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The Snowy Day and other favorite picture books by Ezra Jack Keats

Updated on November 3, 2014
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Grandmother to four and Granny Nanny to two, Kathryn researches every baby shower gift, children's toy, book and clothing well before buying

Goggles, The Snowy Day and Whistle for Willie--Some of our favorite Ezra Jack Keats picture books
Goggles, The Snowy Day and Whistle for Willie--Some of our favorite Ezra Jack Keats picture books | Source

A favorite childhood book

When my children were little, one of their all-time favorite books was The Snowy Day by Ezra Jack Keats.

Inevitably, when we reached the last page, little hands turned the book back to the front and a not so little voice demanded, "Again!"

There is something especially wonderful about sitting inside a toasty house while snow falls gently and silently outside, with your child snuggled close on your lap, and reading The Snowy Day for the very first time.

Together with Peter, we jump from bed the morning of the first snow, don a red snow suit and rush out to make brand new tracks going this way and that. Along the way, we lie down, feel the cold through our snow suits and make angels.

On the way we home, we pocket a freshly-packed snowball to save for later. We smell the cold, taste the snowflakes on our tongues.

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"Why is Peter's face brown, Mommy?"

Not only was this a favorite book that we read again and again, even in summer, but as a white parent living in a rural state with less than 1 percent Black population in the mix, I found the book a beautiful introduction to conversations about people with different skin color ("Why is Peter's face brown, Mommy?") and life in a city ("Why aren't there any trees, Mommy?")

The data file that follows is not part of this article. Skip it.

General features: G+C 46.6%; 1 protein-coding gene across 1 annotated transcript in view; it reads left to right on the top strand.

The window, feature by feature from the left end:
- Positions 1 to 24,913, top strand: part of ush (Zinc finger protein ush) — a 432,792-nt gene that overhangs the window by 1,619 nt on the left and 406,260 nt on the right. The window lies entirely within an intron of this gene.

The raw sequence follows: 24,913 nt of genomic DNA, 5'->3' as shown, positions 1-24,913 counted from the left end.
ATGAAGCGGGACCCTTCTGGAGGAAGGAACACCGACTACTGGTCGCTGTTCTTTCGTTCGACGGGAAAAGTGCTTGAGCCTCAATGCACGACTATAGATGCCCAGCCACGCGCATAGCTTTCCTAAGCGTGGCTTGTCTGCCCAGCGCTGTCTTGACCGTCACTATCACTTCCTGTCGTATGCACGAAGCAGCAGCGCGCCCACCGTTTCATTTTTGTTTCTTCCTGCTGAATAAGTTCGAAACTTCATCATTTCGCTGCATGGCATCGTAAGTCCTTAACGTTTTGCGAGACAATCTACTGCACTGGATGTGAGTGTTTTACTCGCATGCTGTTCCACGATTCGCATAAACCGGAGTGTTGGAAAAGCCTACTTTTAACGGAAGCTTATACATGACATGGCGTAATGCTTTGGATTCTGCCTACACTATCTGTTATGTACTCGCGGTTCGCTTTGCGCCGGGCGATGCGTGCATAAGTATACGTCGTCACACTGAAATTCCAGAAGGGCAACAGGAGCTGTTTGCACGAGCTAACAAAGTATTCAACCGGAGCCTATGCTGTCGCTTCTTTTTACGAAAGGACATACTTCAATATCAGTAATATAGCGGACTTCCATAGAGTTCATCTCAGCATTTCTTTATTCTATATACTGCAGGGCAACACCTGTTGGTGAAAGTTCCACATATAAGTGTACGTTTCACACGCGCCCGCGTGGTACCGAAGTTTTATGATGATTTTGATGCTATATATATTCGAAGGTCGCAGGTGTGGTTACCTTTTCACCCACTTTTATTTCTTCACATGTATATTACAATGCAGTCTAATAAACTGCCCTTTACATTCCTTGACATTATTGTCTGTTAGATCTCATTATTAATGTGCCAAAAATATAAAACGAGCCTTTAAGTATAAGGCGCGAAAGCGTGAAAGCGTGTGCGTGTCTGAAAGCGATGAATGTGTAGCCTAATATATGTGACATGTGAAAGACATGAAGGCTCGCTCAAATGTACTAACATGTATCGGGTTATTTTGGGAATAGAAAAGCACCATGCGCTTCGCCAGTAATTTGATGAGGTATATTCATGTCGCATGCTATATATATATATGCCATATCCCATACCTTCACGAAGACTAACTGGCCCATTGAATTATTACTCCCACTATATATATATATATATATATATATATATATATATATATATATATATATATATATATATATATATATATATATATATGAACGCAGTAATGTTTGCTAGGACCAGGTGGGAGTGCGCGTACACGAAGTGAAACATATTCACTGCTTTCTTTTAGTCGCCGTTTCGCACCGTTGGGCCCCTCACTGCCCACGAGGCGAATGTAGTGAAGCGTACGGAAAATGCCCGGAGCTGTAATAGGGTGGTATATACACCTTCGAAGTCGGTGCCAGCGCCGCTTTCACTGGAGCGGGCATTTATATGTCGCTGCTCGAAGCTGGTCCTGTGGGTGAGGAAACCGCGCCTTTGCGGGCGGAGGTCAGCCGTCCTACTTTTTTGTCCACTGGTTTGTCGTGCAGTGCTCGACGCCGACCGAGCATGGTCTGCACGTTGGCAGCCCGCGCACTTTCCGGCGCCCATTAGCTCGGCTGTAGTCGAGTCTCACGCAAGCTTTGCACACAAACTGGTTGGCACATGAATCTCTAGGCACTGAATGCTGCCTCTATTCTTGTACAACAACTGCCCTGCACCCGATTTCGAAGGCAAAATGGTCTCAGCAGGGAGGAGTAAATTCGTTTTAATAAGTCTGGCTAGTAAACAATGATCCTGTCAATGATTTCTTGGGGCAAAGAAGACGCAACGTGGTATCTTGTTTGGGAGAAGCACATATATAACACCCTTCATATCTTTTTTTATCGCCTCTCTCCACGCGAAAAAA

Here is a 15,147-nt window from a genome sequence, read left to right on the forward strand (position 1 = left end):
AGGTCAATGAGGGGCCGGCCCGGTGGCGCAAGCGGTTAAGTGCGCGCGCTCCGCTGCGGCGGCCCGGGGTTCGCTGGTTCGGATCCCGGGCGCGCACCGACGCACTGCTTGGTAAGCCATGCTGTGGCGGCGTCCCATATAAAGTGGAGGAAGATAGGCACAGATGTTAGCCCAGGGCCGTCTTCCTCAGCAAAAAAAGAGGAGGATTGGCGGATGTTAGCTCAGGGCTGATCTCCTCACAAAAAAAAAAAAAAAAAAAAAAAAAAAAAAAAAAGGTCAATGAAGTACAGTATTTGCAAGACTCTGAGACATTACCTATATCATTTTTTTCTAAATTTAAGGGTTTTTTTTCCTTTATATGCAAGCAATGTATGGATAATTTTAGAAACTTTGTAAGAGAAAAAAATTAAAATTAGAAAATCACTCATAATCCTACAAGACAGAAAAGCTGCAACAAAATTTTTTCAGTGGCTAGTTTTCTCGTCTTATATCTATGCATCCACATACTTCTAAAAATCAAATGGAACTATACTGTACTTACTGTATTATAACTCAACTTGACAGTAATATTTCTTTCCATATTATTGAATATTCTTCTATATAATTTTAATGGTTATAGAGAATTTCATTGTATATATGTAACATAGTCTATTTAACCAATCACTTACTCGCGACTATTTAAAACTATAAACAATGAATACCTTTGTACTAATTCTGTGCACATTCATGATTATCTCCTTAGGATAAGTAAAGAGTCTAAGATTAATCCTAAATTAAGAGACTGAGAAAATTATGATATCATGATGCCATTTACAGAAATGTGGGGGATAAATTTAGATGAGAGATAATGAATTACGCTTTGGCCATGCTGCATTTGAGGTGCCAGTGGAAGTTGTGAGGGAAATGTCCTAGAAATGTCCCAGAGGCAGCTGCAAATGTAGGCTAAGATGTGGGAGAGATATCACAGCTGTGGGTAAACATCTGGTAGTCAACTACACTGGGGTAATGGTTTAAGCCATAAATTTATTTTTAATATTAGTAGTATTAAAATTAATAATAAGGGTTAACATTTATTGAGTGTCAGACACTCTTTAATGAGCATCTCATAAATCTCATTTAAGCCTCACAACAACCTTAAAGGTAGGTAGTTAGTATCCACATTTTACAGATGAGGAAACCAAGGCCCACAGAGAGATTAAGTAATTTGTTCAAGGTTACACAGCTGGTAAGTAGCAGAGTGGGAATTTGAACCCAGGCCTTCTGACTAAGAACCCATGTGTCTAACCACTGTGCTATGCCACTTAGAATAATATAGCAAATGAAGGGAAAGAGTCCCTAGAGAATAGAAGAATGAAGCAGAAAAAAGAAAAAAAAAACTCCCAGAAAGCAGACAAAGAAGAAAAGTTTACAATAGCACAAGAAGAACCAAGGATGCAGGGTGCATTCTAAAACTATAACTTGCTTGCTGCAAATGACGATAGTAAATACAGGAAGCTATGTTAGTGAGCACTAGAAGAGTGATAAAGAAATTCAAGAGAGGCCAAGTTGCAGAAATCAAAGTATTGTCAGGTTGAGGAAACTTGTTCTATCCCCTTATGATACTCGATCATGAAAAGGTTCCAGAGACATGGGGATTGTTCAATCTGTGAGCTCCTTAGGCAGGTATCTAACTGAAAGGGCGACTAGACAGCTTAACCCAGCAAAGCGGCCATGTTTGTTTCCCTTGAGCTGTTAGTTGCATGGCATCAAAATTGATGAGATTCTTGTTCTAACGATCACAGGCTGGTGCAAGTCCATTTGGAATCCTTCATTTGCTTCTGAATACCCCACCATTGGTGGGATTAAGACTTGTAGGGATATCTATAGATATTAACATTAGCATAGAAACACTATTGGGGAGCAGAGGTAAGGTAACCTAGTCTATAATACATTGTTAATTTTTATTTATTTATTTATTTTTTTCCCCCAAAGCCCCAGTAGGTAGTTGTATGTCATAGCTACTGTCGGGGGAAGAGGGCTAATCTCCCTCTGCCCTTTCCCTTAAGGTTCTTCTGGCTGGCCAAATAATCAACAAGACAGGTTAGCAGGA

Tender illustrations in this picture book, as well as in Whistle for Willie, Goggles, and the many that followed, charm us with Peter's tiny view of the world.

Yet Keats did not sugarcoat it much. Look closely and you see the graffiti, broken pavement and garbage-strewn alleyways of inner city life.

All of these provide teaching moments to help our children grow and understand life beyond their street, school and neighborhood.

Equally important, if our children are growing up on streets similar to Peter's, they get a chance to see how one brave, indomitable little boy faces the dangers of his neighborhood, be they uncovered manholes, construction debris, or bullies.

The Snowy Day is a Caldecott Award winner

Even though this is a newer copy of the book, the Caldecott Medal Award sticker is a little worn where the baby tried to peel it off
Even though this is a newer copy of the book, the Caldecott Medal Award sticker is a little worn where the baby tried to peel it off | Source

A winner of the American Library Association's prestigious Caldecott Award, The Snowy Day is, more importantly, a winner in the hearts of the children who love it.